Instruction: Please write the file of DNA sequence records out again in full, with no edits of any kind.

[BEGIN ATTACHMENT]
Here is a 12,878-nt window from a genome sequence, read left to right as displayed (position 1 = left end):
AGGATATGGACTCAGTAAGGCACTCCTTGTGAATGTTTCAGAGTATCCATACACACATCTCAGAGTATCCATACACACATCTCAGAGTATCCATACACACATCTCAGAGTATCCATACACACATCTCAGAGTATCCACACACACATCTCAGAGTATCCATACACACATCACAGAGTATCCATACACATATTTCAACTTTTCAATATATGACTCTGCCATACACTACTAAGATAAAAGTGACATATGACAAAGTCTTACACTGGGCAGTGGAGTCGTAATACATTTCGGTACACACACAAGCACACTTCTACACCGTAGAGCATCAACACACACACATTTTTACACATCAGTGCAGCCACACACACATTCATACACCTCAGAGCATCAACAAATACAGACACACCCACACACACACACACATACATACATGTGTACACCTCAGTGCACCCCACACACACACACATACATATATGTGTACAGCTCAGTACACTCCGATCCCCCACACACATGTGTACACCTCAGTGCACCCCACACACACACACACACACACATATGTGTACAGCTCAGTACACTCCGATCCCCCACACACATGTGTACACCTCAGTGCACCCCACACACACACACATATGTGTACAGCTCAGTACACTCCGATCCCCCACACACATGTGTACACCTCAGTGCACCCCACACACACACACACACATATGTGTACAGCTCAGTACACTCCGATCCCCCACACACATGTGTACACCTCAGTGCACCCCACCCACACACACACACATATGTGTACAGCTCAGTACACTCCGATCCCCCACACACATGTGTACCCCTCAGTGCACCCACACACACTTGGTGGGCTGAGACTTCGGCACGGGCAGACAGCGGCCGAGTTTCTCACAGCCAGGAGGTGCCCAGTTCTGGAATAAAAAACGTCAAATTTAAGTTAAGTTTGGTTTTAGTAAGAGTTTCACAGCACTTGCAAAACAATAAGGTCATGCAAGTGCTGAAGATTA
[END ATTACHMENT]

Here is a 12,878-nt window from a genome sequence, read left to right as displayed (position 1 = left end):
AGGATATGGACTCAGTAAGGCACTCCTTGTGAATGTTTCAGAGTATCCATACACACATCTCAGAGTATCCATACACACATCTCAGAGTATCCATACACACATCTCAGAGTATCCATACACACATCTCAGAGTATCCACACACACATCTCAGAGTATCCATACACACATCACAGAGTATCCATACACATATTTCAACTTTTCAATATATGACTCTGCCATACACTACTAAGATAAAAGTGACATATGACAAAGTCTTACACTGGGCAGTGGAGTCGTAATACATTTCGGTACACACACAAGCACACTTCTACACCGTAGAGCATCAACACACACACATTTTTACACATCAGTGCAGCCACACACACATTCATACACCTCAGAGCATCAACAAATACAGACACACCCACACACACACACACATACATACATGTGTACACCTCAGTGCACCCCACACACACACACATACATATATGTGTACAGCTCAGTACACTCCGATCCCCCACACACATGTGTACACCTCAGTGCACCCCACACACACACACACACACACATATGTGTACAGCTCAGTACACTCCGATCCCCCACACACATGTGTACACCTCAGTGCACCCCACACACACACACATATGTGTACAGCTCAGTACACTCCGATCCCCCACACACATGTGTACACCTCAGTGCACCCCACACACACACACACACATATGTGTACAGCTCAGTACACTCCGATCCCCCACACACATGTGTACACCTCAGTGCACCCCACCCACACACACACACATATGTGTACAGCTCAGTACACTCCGATCCCCCACACACATGTGTACCCCTCAGTGCACCCACACACACTTGGTGGGCTGAGACTTCGGCACGGGCAGACAGCGGCCGAGTTTCTCACAGCCAGGAGGTGCCCAGTTCTGGAATAAAAAACGTCAAATTTAAGTTAAGTTTGGTTTTAGTAAGAGTTTCACAGCACTTGCAAAACAATAAGGTCATGCAAGTGCTGAAGATTA